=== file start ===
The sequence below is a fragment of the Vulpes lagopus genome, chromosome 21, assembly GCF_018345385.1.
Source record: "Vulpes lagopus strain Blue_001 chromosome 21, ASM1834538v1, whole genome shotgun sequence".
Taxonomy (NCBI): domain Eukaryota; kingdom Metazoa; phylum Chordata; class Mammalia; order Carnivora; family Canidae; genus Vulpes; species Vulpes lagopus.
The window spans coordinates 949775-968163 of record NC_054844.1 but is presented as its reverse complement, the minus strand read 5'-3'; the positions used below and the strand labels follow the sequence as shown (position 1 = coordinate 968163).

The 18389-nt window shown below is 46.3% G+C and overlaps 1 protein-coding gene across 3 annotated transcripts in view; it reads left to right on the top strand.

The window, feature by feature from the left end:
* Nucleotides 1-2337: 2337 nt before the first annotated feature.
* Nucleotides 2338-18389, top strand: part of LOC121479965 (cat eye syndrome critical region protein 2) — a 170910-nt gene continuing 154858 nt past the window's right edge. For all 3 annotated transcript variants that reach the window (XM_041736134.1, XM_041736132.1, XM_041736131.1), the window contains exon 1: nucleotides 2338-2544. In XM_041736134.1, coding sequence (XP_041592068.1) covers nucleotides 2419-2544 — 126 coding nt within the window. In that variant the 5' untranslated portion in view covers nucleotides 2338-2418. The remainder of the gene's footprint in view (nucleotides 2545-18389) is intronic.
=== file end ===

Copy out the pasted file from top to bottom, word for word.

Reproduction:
The sequence below is a fragment of the Vulpes lagopus genome, chromosome 21, assembly GCF_018345385.1.
Source record: "Vulpes lagopus strain Blue_001 chromosome 21, ASM1834538v1, whole genome shotgun sequence".
Taxonomy (NCBI): domain Eukaryota; kingdom Metazoa; phylum Chordata; class Mammalia; order Carnivora; family Canidae; genus Vulpes; species Vulpes lagopus.
The window spans coordinates 949775-968163 of record NC_054844.1 but is presented as its reverse complement, the minus strand read 5'-3'; the positions used below and the strand labels follow the sequence as shown (position 1 = coordinate 968163).

The 18389-nt window shown below is 46.3% G+C and overlaps 1 protein-coding gene across 3 annotated transcripts in view; it reads left to right on the top strand.

The window, feature by feature from the left end:
* Nucleotides 1-2337: 2337 nt before the first annotated feature.
* Nucleotides 2338-18389, top strand: part of LOC121479965 (cat eye syndrome critical region protein 2) — a 170910-nt gene continuing 154858 nt past the window's right edge. For all 3 annotated transcript variants that reach the window (XM_041736134.1, XM_041736132.1, XM_041736131.1), the window contains exon 1: nucleotides 2338-2544. In XM_041736134.1, coding sequence (XP_041592068.1) covers nucleotides 2419-2544 — 126 coding nt within the window. In that variant the 5' untranslated portion in view covers nucleotides 2338-2418. The remainder of the gene's footprint in view (nucleotides 2545-18389) is intronic.